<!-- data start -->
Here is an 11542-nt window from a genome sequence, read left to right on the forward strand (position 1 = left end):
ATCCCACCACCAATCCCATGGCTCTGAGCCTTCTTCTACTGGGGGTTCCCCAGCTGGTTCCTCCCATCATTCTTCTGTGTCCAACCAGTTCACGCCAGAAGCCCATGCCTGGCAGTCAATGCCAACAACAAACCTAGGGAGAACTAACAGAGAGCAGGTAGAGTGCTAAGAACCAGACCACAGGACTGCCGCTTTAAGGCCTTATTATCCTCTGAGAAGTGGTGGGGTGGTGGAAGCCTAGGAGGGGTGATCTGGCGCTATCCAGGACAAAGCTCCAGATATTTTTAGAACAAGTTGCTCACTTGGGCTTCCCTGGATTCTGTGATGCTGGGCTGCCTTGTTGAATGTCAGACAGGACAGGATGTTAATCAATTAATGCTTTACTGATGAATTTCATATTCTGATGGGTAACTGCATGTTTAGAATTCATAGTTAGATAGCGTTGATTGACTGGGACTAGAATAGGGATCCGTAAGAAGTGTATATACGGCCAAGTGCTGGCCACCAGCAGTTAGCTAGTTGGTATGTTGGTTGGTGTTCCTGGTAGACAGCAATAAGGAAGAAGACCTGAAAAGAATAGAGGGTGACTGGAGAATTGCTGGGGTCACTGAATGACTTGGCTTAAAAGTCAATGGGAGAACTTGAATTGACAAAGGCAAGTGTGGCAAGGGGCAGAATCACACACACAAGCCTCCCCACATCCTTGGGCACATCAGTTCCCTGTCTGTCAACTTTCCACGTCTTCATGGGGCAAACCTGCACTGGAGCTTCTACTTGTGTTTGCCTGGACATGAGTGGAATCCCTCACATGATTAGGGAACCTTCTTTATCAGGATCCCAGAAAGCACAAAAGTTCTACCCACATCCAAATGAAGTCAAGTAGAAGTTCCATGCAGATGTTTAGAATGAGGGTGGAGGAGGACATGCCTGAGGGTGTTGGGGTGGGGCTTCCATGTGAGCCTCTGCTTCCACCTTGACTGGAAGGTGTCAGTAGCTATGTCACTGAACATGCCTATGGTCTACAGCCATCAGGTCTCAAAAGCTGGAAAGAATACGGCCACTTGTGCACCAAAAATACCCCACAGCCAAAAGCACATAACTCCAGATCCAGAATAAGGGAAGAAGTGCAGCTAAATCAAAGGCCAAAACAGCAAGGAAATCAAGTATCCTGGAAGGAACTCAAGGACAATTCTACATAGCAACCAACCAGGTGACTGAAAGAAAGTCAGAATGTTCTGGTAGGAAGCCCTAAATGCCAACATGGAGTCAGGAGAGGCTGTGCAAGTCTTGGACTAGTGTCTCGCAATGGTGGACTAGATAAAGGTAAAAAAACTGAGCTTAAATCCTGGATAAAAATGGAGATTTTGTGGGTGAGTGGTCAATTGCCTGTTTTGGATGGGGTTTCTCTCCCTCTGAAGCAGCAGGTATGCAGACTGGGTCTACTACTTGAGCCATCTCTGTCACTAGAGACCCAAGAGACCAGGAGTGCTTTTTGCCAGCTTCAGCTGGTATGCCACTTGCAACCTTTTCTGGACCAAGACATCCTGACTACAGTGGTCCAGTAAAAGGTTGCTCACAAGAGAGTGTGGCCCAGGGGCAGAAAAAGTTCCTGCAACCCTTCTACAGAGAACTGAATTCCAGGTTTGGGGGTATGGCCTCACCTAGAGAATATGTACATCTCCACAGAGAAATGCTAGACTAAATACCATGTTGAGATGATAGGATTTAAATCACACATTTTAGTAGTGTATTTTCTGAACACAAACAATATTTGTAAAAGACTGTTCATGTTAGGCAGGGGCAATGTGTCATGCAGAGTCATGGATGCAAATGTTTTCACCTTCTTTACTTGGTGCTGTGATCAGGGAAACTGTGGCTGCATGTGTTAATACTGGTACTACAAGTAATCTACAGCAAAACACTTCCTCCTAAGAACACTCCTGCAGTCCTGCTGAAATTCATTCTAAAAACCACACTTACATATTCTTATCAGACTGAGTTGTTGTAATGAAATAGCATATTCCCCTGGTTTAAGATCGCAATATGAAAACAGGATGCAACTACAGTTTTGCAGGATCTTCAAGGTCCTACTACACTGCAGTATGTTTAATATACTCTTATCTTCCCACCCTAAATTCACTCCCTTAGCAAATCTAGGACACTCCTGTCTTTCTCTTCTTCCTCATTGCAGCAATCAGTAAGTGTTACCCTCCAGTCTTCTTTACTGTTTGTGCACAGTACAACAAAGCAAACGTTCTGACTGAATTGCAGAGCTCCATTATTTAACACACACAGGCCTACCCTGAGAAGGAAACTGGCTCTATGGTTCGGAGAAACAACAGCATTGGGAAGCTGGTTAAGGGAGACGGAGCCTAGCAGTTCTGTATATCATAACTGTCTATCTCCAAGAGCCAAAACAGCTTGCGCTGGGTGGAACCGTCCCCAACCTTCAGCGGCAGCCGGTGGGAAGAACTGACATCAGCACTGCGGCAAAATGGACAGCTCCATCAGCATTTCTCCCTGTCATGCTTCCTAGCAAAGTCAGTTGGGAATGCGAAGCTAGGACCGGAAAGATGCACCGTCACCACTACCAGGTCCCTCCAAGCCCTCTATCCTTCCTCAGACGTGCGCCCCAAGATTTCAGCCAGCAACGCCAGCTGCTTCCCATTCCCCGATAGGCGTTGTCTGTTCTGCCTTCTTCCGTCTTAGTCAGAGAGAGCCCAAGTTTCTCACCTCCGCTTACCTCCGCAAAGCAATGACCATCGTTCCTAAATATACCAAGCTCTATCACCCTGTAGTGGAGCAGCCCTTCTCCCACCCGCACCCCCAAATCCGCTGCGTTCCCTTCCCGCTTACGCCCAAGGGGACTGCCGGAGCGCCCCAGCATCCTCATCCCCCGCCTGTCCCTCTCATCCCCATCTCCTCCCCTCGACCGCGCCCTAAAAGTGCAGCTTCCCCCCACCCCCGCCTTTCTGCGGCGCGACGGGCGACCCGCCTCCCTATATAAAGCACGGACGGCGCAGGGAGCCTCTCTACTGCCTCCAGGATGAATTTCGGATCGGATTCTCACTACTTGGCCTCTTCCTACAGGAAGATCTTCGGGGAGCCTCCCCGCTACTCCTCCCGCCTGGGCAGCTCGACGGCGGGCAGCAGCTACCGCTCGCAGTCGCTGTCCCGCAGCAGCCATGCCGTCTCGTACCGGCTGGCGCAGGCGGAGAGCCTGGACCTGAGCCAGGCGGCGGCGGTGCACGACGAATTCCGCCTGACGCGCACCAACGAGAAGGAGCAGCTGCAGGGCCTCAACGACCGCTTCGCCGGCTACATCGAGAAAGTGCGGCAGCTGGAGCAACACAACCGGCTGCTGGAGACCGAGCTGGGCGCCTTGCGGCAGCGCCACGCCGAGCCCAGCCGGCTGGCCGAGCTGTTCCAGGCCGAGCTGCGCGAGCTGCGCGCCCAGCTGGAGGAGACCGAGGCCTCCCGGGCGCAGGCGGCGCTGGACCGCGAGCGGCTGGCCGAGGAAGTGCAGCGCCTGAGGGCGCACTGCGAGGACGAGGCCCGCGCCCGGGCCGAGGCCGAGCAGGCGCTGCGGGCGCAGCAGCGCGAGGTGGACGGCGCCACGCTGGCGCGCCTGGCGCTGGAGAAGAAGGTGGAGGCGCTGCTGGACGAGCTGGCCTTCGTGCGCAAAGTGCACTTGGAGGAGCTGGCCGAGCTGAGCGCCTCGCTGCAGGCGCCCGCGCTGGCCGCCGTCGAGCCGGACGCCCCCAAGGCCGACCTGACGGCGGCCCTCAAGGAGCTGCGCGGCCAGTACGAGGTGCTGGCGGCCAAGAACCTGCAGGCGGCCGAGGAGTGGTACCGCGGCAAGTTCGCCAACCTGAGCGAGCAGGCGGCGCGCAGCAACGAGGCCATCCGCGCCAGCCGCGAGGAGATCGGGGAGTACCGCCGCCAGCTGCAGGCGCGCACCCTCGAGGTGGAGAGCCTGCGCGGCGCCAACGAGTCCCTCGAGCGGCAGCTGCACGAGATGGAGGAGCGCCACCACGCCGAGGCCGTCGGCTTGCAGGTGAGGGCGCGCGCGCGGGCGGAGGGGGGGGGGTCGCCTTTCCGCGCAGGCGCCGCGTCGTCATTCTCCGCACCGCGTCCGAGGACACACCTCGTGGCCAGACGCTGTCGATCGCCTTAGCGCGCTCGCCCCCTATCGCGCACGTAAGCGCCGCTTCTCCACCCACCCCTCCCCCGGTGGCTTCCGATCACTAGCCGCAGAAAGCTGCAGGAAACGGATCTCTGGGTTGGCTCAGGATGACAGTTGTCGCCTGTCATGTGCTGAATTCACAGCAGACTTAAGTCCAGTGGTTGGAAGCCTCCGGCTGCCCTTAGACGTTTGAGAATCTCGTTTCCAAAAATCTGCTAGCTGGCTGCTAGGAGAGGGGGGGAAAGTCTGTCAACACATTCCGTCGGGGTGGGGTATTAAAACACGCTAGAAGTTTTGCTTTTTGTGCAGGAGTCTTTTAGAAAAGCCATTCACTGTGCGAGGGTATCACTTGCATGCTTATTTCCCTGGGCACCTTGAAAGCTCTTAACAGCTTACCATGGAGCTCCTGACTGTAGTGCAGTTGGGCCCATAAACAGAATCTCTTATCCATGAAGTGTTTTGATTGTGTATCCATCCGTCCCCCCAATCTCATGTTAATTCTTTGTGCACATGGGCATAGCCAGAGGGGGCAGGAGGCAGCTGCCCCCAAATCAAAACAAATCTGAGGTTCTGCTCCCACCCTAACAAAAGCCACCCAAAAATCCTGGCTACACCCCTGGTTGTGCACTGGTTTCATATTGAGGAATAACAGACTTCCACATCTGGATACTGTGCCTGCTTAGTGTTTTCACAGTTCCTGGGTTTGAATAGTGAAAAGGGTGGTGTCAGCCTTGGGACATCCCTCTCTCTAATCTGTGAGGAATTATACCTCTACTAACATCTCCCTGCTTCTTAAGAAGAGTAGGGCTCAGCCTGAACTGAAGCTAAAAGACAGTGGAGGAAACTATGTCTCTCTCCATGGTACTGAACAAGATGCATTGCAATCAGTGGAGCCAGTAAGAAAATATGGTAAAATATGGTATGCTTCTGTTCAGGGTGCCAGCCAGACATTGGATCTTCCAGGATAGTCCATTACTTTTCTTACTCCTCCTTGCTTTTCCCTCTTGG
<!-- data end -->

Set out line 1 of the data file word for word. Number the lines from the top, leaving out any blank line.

Here is an 11542-nt window from a genome sequence, read left to right on the forward strand (position 1 = left end):